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Clarkson team generates electricity from snails


POTSDAM — The snail, one of nature’s slow pokes, carries its house on its back — but it might also hold the power to fuel a revolution in nanotechnology.

A team of scientists at Clarkson University have developed technology to turn an ordinary snail into a living, moving battery.

The research was published last week in the Journal of the American Chemical Society with Evgeny Katz, Milton Kerker chaired professor of colloid science at Clarkson, as the lead author.

The technology involves tiny implants, called biofuel cells, charged by chemical reactions in the snail’s blood. Though a snail only generates a tiny amount of electrical charge, the electricity is accummulated in a device called a condenser, which can then power another small device if needed.

The idea to use small creatures as portable power sources has been around for a while, said Mr. Katz.

“It was researched already for almost 20 years,” said Mr. Katz. “However, many papers claimed ‘implantable’ electrodes... while very few results were achieved.”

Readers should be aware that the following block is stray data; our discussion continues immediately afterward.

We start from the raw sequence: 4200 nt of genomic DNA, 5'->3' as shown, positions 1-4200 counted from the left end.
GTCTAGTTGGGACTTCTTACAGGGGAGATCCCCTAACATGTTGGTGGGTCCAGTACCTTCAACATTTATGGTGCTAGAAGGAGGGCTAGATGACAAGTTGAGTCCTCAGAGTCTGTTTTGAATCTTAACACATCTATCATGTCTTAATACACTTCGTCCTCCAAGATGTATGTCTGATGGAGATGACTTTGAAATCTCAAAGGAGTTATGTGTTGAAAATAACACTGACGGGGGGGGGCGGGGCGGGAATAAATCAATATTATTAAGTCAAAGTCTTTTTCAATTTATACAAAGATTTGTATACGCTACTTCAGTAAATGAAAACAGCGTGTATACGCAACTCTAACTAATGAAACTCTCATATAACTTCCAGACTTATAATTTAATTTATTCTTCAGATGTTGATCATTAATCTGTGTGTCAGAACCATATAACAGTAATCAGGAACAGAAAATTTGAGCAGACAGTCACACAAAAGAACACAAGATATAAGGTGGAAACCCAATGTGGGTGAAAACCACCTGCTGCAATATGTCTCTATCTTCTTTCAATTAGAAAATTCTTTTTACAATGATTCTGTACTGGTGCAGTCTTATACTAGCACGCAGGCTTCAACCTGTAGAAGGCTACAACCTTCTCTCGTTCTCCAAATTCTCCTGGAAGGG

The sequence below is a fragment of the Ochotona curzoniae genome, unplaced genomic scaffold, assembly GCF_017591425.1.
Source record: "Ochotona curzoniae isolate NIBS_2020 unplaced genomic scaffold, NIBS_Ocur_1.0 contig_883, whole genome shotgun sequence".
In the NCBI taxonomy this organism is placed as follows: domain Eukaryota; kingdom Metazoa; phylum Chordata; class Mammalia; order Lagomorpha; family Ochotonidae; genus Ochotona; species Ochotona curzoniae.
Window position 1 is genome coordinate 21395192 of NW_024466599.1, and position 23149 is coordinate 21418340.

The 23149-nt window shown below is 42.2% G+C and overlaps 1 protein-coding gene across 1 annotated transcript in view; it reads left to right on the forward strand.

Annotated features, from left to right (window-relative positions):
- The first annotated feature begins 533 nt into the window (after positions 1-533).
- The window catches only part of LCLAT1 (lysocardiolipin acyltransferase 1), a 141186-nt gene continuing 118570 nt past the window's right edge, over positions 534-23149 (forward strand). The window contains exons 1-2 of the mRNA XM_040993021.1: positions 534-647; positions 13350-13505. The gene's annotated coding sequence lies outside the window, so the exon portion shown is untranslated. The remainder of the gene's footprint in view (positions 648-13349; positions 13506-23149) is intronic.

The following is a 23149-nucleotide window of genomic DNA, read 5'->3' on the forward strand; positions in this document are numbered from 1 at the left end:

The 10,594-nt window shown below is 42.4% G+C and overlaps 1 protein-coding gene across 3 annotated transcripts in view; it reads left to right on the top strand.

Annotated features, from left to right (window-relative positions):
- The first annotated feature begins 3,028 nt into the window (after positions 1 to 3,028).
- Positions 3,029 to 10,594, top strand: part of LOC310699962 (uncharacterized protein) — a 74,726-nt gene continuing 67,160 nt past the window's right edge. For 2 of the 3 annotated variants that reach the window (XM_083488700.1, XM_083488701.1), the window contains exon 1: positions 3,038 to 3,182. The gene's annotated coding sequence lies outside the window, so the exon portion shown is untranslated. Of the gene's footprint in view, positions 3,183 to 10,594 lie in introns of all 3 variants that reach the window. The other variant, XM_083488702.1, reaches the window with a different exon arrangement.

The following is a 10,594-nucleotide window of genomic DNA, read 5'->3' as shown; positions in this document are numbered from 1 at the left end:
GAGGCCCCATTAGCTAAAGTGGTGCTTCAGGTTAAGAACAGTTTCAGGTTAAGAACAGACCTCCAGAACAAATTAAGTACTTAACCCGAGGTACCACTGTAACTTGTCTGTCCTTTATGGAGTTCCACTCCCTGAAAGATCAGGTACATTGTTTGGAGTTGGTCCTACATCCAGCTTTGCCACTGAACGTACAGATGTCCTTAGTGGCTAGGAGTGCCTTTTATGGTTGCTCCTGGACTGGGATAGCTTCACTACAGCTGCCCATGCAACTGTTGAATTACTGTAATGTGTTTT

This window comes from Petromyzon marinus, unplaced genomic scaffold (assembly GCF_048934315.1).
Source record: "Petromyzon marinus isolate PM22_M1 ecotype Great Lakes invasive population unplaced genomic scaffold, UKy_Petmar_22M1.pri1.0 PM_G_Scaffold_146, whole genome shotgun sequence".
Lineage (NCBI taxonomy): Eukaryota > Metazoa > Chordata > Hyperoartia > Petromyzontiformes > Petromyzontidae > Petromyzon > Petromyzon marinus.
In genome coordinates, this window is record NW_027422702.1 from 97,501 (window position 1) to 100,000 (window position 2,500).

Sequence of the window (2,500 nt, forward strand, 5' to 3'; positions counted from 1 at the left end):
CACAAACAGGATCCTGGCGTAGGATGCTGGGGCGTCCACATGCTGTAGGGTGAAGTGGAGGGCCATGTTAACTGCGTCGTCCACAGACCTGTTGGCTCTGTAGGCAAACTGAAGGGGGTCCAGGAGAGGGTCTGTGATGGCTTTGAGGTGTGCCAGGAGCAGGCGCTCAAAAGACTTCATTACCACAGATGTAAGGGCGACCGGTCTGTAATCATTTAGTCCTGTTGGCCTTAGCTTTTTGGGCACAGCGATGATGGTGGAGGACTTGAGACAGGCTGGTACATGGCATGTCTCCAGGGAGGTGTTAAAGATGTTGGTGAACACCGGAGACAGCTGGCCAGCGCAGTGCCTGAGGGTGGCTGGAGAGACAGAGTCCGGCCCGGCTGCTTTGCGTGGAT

The Clarkson team is excited because their implants have remained functional over the course of several months, an important first.

“Snails can normally live about two to three years in natural conditions,” he said. “In our lab they lived with implanted electrodes six to 12 months, probably because we didn’t provide in the lab perfect conditions similar to natural.”

Mr. Katz said the technology has medical applications. Tiny devices could sense changes in blood chemistry or temperature in patients, drawing their power from the chemical reactions in human blood.

“The area of the future applications includes environmental monitoring for various reasons, mostly military and homeland security,” he said. “The research has clear military homeland security importance.”

The industrial and military applications could include using snails or other animals to power cameras, chemical detectors or navigational sensors.

Any application, however, is a long way off.

“It is only basic scientific research,” he said. “Practical applications are years ahead.”

In the future, Mr. Katz will move the research on to larger and more complex creatures.

”We can use different kinds of small living creatures, insects, snails, worms, et cetera,” he said. “Some of the experiments are in progress.”

Mr. Katz partnered with Professors Lenka Halámková, Jan Halámek and Vera Bocharova from Clarkson, and Alon Szczupak and Lital Alfonta from Ben Gurion University, Beer-Sheva, Israel.

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